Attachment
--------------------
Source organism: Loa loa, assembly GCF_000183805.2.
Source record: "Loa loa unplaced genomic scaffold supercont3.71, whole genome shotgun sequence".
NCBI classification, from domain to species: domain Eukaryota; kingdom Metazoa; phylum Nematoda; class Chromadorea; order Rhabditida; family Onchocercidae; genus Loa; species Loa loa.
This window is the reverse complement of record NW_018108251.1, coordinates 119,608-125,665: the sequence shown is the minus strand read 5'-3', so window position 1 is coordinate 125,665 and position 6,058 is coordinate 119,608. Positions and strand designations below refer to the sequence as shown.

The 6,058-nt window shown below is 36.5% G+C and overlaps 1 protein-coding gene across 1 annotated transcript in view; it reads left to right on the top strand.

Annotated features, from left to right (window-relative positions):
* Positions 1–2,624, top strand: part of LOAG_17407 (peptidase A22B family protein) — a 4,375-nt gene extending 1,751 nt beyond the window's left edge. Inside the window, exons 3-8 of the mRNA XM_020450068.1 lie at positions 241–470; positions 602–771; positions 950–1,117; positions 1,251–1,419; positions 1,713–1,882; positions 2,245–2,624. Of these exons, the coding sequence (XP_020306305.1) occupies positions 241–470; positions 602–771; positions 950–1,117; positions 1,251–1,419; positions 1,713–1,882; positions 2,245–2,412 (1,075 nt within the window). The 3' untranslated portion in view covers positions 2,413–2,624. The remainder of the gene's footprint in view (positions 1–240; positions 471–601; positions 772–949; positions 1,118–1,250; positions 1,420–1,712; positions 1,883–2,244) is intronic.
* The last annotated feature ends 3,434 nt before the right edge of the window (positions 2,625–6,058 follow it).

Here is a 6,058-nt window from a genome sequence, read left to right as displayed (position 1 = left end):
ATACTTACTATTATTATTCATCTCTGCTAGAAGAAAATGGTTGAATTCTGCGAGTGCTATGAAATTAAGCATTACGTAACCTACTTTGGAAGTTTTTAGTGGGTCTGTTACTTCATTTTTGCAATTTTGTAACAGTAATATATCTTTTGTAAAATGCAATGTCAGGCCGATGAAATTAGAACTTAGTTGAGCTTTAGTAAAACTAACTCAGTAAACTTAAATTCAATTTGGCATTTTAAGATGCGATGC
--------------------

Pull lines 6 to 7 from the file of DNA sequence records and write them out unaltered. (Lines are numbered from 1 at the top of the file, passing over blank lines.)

Annotated features, from left to right (window-relative positions):
* Positions 1–2,624, top strand: part of LOAG_17407 (peptidase A22B family protein) — a 4,375-nt gene extending 1,751 nt beyond the window's left edge. Inside the window, exons 3-8 of the mRNA XM_020450068.1 lie at positions 241–470; positions 602–771; positions 950–1,117; positions 1,251–1,419; positions 1,713–1,882; positions 2,245–2,624. Of these exons, the coding sequence (XP_020306305.1) occupies positions 241–470; positions 602–771; positions 950–1,117; positions 1,251–1,419; positions 1,713–1,882; positions 2,245–2,412 (1,075 nt within the window). The 3' untranslated portion in view covers positions 2,413–2,624. The remainder of the gene's footprint in view (positions 1–240; positions 471–601; positions 772–949; positions 1,118–1,250; positions 1,420–1,712; positions 1,883–2,244) is intronic.